Are you trying to find the perfect career and web design looks like a good option? If so, you will be entering into a career field that provides plenty of opportunity for growth. You can hone your skills to provide design services to a specific industry or company, be a jack or jill of all trades, or even dabble in self employment and freelancing. The following guide can help you make sure that this is the best course for you:
Does design and aesthetics excite you?
A web designer doesn't have to be a great artist -- that is what graphic designers are for. Instead, a good web designer needs a good sense of aesthetics, the ability to graph out design ideas and layouts for clients and peers (like your graphic designer), all while keeping the needs of the user in mind. You can learn all of these skills, but it helps if you have an actual interest in aesthetics and design. If you don't then you may find the training and the implementation tedious, which can make it difficult to master the techniques you need to learn to become a good designer.
Are you comfortable learning new software?
It's likely obvious to you that you will be spending a lot of time on the computer, but there is a difference between cruising the internet and actively learning and using a variety of new software programs. Software for design comes and goes, and sometimes clients have a specific requirement for which software you use. Design suites like Photoshop, Wordpress, and Dreamweaver seem to maintain popularity, but you will likely have to learn new programs even after you are well established in your career. It's also vital to keep abreast of updates and changes, even in software you don't use as regularly. Further, you will also have to learn programming languages, such as Python and CSS. If you are comfortable and enjoy learning to use new programs, then web design is a good career choice.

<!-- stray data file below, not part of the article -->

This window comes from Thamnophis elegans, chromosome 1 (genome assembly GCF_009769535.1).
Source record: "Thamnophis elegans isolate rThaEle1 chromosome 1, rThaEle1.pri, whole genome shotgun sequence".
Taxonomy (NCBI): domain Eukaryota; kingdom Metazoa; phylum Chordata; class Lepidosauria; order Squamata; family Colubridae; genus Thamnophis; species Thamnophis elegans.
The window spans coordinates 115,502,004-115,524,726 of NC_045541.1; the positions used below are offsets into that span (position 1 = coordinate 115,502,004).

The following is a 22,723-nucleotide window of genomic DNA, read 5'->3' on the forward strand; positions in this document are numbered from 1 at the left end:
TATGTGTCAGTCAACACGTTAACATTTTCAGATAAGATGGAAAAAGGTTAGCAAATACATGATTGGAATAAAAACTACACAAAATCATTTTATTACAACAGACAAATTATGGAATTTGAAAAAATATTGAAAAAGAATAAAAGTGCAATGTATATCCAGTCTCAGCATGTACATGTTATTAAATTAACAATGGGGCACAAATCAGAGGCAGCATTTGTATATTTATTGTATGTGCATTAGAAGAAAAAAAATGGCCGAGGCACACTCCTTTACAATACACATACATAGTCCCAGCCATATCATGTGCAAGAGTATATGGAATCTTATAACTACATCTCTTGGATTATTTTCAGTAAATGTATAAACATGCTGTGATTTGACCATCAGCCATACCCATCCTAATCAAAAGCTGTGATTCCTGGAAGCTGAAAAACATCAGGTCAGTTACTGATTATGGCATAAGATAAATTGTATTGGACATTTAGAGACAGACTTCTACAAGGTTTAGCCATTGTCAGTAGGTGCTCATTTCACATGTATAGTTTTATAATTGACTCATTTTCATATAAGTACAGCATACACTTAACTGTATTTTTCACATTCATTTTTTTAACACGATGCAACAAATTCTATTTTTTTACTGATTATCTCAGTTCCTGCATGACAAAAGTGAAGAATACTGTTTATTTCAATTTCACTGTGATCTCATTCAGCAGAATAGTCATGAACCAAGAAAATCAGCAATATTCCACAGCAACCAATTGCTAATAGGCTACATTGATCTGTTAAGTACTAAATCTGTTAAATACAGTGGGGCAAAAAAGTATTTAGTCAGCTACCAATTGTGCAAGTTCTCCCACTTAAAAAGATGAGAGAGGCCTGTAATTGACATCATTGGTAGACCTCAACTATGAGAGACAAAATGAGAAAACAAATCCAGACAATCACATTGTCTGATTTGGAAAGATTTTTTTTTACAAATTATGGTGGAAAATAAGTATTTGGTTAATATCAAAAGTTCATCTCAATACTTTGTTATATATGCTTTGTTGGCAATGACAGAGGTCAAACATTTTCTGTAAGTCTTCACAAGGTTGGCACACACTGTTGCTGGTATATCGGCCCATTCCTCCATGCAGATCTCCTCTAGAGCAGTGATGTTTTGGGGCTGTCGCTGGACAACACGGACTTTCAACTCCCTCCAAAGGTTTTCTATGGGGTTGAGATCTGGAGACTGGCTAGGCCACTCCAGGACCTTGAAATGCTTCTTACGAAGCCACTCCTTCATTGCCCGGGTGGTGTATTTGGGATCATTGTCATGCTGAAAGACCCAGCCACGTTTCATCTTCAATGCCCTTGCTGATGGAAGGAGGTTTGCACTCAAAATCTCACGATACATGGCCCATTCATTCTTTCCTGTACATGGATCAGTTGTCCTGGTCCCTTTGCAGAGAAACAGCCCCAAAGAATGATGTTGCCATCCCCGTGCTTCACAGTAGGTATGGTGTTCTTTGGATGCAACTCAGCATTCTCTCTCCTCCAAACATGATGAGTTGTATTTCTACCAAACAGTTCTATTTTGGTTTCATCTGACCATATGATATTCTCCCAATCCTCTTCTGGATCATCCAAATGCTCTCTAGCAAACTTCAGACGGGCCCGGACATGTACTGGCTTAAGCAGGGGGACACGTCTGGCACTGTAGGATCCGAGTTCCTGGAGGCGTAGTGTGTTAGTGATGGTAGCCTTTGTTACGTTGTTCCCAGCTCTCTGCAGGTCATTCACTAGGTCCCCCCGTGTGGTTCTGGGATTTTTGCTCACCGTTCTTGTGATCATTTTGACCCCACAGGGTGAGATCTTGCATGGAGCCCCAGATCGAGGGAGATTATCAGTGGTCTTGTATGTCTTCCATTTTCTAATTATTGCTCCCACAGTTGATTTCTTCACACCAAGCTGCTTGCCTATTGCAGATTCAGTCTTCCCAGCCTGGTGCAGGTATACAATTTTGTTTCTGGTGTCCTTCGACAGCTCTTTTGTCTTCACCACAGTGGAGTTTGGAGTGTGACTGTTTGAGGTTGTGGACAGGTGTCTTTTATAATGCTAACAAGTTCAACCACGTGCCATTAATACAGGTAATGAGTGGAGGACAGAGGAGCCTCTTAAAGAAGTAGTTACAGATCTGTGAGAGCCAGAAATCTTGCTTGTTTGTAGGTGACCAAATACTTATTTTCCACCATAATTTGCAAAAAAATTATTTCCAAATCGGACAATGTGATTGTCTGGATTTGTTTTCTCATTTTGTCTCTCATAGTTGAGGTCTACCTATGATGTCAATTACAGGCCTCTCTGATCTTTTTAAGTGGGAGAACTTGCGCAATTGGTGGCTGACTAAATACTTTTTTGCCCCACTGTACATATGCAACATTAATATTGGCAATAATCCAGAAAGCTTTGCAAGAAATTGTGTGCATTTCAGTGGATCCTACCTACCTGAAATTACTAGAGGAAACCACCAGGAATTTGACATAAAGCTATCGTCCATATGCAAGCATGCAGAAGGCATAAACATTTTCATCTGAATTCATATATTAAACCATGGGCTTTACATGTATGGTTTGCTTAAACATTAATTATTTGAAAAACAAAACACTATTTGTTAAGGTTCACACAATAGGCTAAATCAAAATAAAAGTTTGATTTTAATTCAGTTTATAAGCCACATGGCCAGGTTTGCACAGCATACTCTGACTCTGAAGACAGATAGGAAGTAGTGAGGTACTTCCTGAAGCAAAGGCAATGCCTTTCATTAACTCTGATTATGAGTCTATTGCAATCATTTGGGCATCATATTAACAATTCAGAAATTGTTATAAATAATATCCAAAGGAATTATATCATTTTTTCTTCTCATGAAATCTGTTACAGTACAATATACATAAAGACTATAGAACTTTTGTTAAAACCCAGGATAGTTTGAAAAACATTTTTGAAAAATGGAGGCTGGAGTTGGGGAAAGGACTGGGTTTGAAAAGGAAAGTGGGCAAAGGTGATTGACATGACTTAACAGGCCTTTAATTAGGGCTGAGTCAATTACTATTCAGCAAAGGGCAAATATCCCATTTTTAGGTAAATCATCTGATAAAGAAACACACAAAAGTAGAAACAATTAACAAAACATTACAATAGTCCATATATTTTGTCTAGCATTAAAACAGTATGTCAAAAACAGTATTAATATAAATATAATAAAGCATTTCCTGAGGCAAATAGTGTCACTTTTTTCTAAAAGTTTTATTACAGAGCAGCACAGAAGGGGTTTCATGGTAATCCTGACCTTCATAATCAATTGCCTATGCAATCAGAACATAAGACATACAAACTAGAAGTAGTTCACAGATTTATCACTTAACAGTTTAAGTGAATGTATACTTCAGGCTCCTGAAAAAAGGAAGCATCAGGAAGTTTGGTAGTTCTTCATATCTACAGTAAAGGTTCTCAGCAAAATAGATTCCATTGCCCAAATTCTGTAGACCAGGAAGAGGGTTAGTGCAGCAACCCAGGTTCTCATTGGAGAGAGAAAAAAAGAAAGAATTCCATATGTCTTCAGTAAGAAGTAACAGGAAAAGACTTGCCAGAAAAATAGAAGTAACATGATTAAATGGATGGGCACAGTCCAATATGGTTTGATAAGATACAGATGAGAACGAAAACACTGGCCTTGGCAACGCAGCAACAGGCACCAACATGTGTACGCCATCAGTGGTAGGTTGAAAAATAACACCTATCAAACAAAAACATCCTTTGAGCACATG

Will a degree be part of your plan?
Everyone has heard stories of successful self-trained web designers, but this can be a difficult way to break into the field. One issue is that self-trained designers often have holes in their knowledge, or take shortcuts simply because they are unaware of the accepted design protocols. This isn't an issue when the same designer maintains a site for the duration of its life, but this is rarely the case. For this reason, more and more employers prefer to hire designers that have a degree, or at least professional certification. This way they know that their website will stand the test of time, even if the initial designer has moved on to other projects.
If you still think this is the path for you, research web design courses.